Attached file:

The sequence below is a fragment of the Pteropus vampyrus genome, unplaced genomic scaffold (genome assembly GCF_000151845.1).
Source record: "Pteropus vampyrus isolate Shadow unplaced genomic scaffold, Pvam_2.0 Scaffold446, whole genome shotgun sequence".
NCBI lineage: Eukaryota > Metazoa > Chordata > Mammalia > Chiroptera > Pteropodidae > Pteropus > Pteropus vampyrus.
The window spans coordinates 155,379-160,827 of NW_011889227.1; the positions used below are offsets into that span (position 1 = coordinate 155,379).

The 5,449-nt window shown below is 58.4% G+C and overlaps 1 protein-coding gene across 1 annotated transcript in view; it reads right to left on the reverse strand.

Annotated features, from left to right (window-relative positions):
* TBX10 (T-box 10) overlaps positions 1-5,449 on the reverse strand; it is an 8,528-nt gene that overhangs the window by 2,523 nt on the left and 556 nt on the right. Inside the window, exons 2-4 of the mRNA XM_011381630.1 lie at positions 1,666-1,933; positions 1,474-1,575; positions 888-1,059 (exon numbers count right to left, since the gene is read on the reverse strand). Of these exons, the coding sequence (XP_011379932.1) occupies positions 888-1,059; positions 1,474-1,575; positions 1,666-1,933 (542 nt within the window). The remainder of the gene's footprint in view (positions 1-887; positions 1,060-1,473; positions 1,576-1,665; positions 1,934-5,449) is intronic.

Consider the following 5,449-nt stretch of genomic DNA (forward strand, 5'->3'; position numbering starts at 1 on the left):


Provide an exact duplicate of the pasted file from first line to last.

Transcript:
The sequence below is a fragment of the Pteropus vampyrus genome, unplaced genomic scaffold (genome assembly GCF_000151845.1).
Source record: "Pteropus vampyrus isolate Shadow unplaced genomic scaffold, Pvam_2.0 Scaffold446, whole genome shotgun sequence".
NCBI lineage: Eukaryota > Metazoa > Chordata > Mammalia > Chiroptera > Pteropodidae > Pteropus > Pteropus vampyrus.
The window spans coordinates 155,379-160,827 of NW_011889227.1; the positions used below are offsets into that span (position 1 = coordinate 155,379).

The 5,449-nt window shown below is 58.4% G+C and overlaps 1 protein-coding gene across 1 annotated transcript in view; it reads right to left on the reverse strand.

Annotated features, from left to right (window-relative positions):
* TBX10 (T-box 10) overlaps positions 1-5,449 on the reverse strand; it is an 8,528-nt gene that overhangs the window by 2,523 nt on the left and 556 nt on the right. Inside the window, exons 2-4 of the mRNA XM_011381630.1 lie at positions 1,666-1,933; positions 1,474-1,575; positions 888-1,059 (exon numbers count right to left, since the gene is read on the reverse strand). Of these exons, the coding sequence (XP_011379932.1) occupies positions 888-1,059; positions 1,474-1,575; positions 1,666-1,933 (542 nt within the window). The remainder of the gene's footprint in view (positions 1-887; positions 1,060-1,473; positions 1,576-1,665; positions 1,934-5,449) is intronic.

Consider the following 5,449-nt stretch of genomic DNA (forward strand, 5'->3'; position numbering starts at 1 on the left):